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This is my first time making this traditional French dessert. I have happily finished a meal with a pot de créme at various restaurants but I knew I had to try it for myself when Mom lent me some beautiful red ramekins. Aren’t they just begging to be filled with chocolate custard? Now, I was truly ready to expound upon this perfect little dessert until I came upon an entire story about pots de créme by one of my favourite bloggers. If you have never visited the La Tartine Gourmande before today, please go read her entry (http://www.latartinegourmande.com/2008/07/07/chocolate-vanilla-pot-creme-french-dessert/) about her favourite comfort food! She makes me want to jump on a plane toute suite. . . .and the photos . . . and just the way she writes about food. Yes, I have a blog crush. I also love that each recipe is translated into French so I can get a little french practice on the side.
Now for my recipe. I wanted to definitely do a chocolate pot de créme but with some nice spices that would make it a little different. I found a recipe on line and modified it a little by adding less cream and more spice and vanilla. As I wait for them to cool I can already tell that the Chai-themed spices will strike a stronger chord when it is completely chilled – so I think it will be just fine with some fresh fruit and espresso for our dinner guests tomorrow night.
Chai Spiced Chocolate Pots de Créme
1 c whipping cream
1 1/4 c milk
10 crushed cardamom pods
10 whole cloves
3 whole star anise
7 oz/ 200 g bittersweet chocolate (use the good stuff!), finely chopped
6 eggs yolks
2 tsp vanilla
pinch of salt
Heat cream, milk and spices in a saucepan over medium heat until steaming. Remove from heat, cover and let steep for about 30 minutes. Strain through a fine sieve into a clean saucepan and heat again until steaming. Whisk in chocolate until smooth.
In a large bowl whisk the sugar and egg yolks until pale yellow and them whisk in about 1/2 cup of the chocolate mixture. When smooth whisk in the rest of the chocolate, vanilla and salt. Strain again through a fine sieve. Pour equally into 8 ramekins and place in a roasting pan. Pour in enough boiling water to come half way up the sides. Cover roaster with foil and bake at 325 F for about 30 minutes – until the edges are set but the middles still jiggles! Remove from roaster and cool, them cover and refrigerate.
Enjoy the last of summer!
A chocolate soufflé is one of those desserts that can inspire both fear and wonder. You are warned of a lengthy wait if you order one in a restaurant, though the warning is accompanied with an implicit promise that your patients will be rewarded. And, everyone has heard of the inevitable collapse caused by a slamming door or dropped pot. Soufflés are finicky and temperamental, only to be attempted by the culinary expert or adventurer, at least that is what some would have you believe. But the reality is quite the opposite. I am here to tell you my friends that if you have an oven and a whisk, you can make a chocolate soufflé.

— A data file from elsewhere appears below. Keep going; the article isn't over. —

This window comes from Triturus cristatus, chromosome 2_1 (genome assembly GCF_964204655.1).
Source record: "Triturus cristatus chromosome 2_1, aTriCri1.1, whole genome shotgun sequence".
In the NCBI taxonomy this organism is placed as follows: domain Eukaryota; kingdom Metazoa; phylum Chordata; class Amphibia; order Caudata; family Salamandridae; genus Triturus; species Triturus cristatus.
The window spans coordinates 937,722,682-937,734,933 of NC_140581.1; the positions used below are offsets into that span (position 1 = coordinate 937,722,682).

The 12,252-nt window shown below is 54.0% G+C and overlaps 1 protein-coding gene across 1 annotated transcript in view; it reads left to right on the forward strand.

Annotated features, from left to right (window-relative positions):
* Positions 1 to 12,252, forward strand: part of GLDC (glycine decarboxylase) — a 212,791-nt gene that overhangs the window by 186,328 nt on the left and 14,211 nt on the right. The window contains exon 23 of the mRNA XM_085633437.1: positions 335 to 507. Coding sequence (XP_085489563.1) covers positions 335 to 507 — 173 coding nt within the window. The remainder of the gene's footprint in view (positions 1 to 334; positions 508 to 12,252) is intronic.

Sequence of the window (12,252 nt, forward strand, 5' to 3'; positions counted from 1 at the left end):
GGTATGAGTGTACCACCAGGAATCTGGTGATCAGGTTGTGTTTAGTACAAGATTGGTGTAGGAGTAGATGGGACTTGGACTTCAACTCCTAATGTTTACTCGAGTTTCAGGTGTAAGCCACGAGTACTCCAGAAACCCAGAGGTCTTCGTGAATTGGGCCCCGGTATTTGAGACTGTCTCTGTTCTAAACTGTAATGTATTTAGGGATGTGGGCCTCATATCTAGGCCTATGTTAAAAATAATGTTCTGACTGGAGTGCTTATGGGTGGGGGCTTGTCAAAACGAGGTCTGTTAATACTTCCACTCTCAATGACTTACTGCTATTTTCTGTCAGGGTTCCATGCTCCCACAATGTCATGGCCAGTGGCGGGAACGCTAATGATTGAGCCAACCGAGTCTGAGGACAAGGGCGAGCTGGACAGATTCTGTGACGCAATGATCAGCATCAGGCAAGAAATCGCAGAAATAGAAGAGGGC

I have cooked chocolate soufflés for virtually everyone I know. I have taken them to dinner parties and made them at a beach house. My little red ramekins have been around and will continue to see a lot of action. Chocolate soufflés are such a standby that I have to remind myself that I need to expand my horizons if only for the sake of my guests who quite likely believe I don’t know how to cook anything else. That said I have never been disappointed by the result. I’m no baker but these little chocolate treasures are close to perfect and as fool-proof a recipe as there is.
- 6 ounces semi-sweet chocolate
- 6 tbps unsalted butter
- 3 eggs
- 3 egg yolks
- ¾ cups sugar
- pinch salt
- 2 tsp vanilla
- 6 tbps flour
Melt butter and chocolate together in a double boiler. Remove from heat and let cool to luke warm.
With electric mixer whip eggs, egg yolks, sugar, salt and vanilla until they are pale yellow and form ribbons. It will take 5 to 6 minutes or more longer with a whisk.
Sift flour over eggs and fold in. Gently fold in chocolate.
Pour batter into buttered ramekins. Cover each with plastic wrap and refrigerate until ready to bake.
Bake at 400o for 18 minutes. Serve immediately.
You can serve your soufflé with whipped cream or ice cream or dress them up with a dusting of icing sugar. I prefer mine served with a spoon.
These soufflés have a light cakey exterior and a rich gooey centre. The basic recipe is perfect in its simplicity but lends itself to embellishment. A dash of almond or hazelnut extract is a great addition. A tablespoon of rum or brandy is nice touch too. I haven’t tried it, but my guess is a splash of Grand Marnier would be awesome. The most important ingredient is your imagination.
This is the perfect make-ahead dessert. You can mix them up the day before or even throw them in the freezer for a week. Just add a minute to the cooking time if you’re starting with a frozen soufflé. Like so many of the French classics the soufflé has been ascribed with almost mystical qualities. But I want the moral of this story to be “don’t be afraid of the soufflé.” They are not finicky or temperamental. There is no magic and no secret society of soufflé chefs. The only “secret” is the air you whip into the eggs.